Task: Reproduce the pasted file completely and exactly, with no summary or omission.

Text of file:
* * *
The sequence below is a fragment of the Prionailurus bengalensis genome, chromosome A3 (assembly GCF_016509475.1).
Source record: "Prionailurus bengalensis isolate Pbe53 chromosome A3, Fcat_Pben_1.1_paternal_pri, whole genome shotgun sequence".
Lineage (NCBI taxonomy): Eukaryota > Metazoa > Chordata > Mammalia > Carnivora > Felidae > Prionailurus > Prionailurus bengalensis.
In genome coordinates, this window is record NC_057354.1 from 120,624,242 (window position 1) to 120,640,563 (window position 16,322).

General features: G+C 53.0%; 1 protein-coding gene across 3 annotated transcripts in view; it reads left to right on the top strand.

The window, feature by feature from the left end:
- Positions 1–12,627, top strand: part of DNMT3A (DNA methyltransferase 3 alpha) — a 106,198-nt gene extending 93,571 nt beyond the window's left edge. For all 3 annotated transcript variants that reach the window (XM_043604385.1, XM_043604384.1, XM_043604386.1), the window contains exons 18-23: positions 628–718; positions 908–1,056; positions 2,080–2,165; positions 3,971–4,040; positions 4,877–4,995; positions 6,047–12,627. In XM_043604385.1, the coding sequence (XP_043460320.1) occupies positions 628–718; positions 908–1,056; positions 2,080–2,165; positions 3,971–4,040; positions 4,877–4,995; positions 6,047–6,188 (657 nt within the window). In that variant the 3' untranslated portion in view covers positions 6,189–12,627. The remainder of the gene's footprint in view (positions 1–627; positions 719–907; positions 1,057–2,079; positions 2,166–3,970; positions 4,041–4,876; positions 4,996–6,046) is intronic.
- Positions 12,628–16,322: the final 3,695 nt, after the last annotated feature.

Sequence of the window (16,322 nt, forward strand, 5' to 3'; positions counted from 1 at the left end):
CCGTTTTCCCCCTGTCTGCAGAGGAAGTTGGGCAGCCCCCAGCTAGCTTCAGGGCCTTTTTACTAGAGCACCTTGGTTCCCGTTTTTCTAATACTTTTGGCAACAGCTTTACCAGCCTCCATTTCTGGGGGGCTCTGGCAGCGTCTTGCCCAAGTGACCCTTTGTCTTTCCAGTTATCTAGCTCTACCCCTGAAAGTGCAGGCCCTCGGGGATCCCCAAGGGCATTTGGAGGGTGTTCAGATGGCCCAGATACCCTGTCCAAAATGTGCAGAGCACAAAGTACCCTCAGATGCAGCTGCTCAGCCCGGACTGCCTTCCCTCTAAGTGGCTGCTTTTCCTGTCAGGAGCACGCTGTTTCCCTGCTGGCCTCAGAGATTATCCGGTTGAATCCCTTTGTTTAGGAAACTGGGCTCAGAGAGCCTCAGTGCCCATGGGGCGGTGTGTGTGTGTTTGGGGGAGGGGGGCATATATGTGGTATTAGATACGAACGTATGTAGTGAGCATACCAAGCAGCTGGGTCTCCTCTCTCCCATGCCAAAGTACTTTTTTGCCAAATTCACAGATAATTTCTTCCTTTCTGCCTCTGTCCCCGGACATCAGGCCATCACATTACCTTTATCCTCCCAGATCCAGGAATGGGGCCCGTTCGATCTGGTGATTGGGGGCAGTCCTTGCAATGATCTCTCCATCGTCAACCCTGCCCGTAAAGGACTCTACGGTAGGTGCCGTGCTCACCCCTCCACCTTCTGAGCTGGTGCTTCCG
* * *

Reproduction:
The sequence below is a fragment of the Prionailurus bengalensis genome, chromosome A3 (assembly GCF_016509475.1).
Source record: "Prionailurus bengalensis isolate Pbe53 chromosome A3, Fcat_Pben_1.1_paternal_pri, whole genome shotgun sequence".
Lineage (NCBI taxonomy): Eukaryota > Metazoa > Chordata > Mammalia > Carnivora > Felidae > Prionailurus > Prionailurus bengalensis.
In genome coordinates, this window is record NC_057354.1 from 120,624,242 (window position 1) to 120,640,563 (window position 16,322).

General features: G+C 53.0%; 1 protein-coding gene across 3 annotated transcripts in view; it reads left to right on the top strand.

The window, feature by feature from the left end:
- Positions 1–12,627, top strand: part of DNMT3A (DNA methyltransferase 3 alpha) — a 106,198-nt gene extending 93,571 nt beyond the window's left edge. For all 3 annotated transcript variants that reach the window (XM_043604385.1, XM_043604384.1, XM_043604386.1), the window contains exons 18-23: positions 628–718; positions 908–1,056; positions 2,080–2,165; positions 3,971–4,040; positions 4,877–4,995; positions 6,047–12,627. In XM_043604385.1, the coding sequence (XP_043460320.1) occupies positions 628–718; positions 908–1,056; positions 2,080–2,165; positions 3,971–4,040; positions 4,877–4,995; positions 6,047–6,188 (657 nt within the window). In that variant the 3' untranslated portion in view covers positions 6,189–12,627. The remainder of the gene's footprint in view (positions 1–627; positions 719–907; positions 1,057–2,079; positions 2,166–3,970; positions 4,041–4,876; positions 4,996–6,046) is intronic.
- Positions 12,628–16,322: the final 3,695 nt, after the last annotated feature.

Sequence of the window (16,322 nt, forward strand, 5' to 3'; positions counted from 1 at the left end):
CCGTTTTCCCCCTGTCTGCAGAGGAAGTTGGGCAGCCCCCAGCTAGCTTCAGGGCCTTTTTACTAGAGCACCTTGGTTCCCGTTTTTCTAATACTTTTGGCAACAGCTTTACCAGCCTCCATTTCTGGGGGGCTCTGGCAGCGTCTTGCCCAAGTGACCCTTTGTCTTTCCAGTTATCTAGCTCTACCCCTGAAAGTGCAGGCCCTCGGGGATCCCCAAGGGCATTTGGAGGGTGTTCAGATGGCCCAGATACCCTGTCCAAAATGTGCAGAGCACAAAGTACCCTCAGATGCAGCTGCTCAGCCCGGACTGCCTTCCCTCTAAGTGGCTGCTTTTCCTGTCAGGAGCACGCTGTTTCCCTGCTGGCCTCAGAGATTATCCGGTTGAATCCCTTTGTTTAGGAAACTGGGCTCAGAGAGCCTCAGTGCCCATGGGGCGGTGTGTGTGTGTTTGGGGGAGGGGGGCATATATGTGGTATTAGATACGAACGTATGTAGTGAGCATACCAAGCAGCTGGGTCTCCTCTCTCCCATGCCAAAGTACTTTTTTGCCAAATTCACAGATAATTTCTTCCTTTCTGCCTCTGTCCCCGGACATCAGGCCATCACATTACCTTTATCCTCCCAGATCCAGGAATGGGGCCCGTTCGATCTGGTGATTGGGGGCAGTCCTTGCAATGATCTCTCCATCGTCAACCCTGCCCGTAAAGGACTCTACGGTAGGTGCCGTGCTCACCCCTCCACCTTCTGAGCTGGTGCTTCCG